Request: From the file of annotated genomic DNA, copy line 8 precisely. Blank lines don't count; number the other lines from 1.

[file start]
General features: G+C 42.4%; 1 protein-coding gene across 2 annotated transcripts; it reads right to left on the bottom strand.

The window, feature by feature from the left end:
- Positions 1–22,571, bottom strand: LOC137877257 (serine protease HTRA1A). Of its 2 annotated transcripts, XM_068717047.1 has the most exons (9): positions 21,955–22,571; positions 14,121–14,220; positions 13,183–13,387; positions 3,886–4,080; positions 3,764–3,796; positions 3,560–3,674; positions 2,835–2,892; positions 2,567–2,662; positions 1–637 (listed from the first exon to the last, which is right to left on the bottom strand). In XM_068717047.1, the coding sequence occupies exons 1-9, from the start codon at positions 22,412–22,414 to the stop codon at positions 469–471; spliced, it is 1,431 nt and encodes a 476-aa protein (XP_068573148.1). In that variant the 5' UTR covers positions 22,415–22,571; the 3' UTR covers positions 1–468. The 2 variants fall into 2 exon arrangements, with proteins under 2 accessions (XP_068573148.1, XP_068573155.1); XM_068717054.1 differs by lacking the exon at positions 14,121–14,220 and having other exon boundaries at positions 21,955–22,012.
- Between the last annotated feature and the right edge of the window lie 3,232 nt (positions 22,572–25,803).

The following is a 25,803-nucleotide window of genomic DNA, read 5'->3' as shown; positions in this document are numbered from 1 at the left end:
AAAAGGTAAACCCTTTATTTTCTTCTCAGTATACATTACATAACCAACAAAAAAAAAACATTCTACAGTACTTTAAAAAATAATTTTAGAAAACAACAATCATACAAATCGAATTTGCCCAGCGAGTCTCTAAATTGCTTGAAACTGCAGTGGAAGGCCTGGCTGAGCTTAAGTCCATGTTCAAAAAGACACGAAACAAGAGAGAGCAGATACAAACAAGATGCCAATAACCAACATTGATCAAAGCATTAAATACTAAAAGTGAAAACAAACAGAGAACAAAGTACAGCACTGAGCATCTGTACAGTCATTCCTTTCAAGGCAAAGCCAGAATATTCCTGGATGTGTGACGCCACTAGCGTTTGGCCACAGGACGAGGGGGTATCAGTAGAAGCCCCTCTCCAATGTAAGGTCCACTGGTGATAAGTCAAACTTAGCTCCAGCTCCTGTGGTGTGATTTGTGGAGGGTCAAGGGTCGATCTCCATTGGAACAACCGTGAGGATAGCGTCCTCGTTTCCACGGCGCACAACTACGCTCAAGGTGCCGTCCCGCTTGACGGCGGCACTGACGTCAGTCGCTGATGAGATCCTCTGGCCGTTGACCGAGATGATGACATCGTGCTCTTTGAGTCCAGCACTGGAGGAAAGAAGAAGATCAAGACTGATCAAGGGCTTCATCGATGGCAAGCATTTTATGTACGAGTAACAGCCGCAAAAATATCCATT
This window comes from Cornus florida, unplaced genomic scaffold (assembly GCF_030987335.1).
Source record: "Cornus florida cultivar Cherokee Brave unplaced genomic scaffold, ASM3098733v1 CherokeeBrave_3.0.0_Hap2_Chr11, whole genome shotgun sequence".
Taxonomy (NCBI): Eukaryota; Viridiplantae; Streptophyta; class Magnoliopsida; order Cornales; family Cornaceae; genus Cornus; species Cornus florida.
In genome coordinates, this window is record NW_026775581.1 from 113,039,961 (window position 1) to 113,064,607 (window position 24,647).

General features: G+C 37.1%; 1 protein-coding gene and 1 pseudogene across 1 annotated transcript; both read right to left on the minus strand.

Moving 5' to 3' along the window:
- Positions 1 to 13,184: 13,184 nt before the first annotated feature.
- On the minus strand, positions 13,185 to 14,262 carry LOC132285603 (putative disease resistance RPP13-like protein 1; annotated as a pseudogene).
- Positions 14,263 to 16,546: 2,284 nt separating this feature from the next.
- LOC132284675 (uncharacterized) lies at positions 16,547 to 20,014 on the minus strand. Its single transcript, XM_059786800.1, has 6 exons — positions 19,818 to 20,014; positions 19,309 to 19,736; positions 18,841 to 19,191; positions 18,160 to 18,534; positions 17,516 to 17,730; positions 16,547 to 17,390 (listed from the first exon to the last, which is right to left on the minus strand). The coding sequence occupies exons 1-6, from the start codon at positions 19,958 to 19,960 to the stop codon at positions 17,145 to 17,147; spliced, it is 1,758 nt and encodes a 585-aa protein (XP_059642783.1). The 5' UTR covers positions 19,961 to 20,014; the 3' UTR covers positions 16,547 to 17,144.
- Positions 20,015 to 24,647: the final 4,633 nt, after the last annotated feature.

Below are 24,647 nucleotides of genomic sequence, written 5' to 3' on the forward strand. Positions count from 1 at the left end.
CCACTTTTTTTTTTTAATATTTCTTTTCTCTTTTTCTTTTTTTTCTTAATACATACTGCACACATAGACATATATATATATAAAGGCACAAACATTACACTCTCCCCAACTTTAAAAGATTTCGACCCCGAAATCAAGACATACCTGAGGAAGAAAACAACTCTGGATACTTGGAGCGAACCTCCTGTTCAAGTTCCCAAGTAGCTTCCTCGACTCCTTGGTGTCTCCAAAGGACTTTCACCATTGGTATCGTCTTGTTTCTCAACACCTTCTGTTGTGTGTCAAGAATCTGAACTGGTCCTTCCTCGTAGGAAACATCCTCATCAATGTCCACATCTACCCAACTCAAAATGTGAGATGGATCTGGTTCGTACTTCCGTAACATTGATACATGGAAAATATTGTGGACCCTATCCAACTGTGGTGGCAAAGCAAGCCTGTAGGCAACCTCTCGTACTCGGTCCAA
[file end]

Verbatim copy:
Source record: "Cornus florida cultivar Cherokee Brave unplaced genomic scaffold, ASM3098733v1 CherokeeBrave_3.0.0_Hap2_Chr11, whole genome shotgun sequence".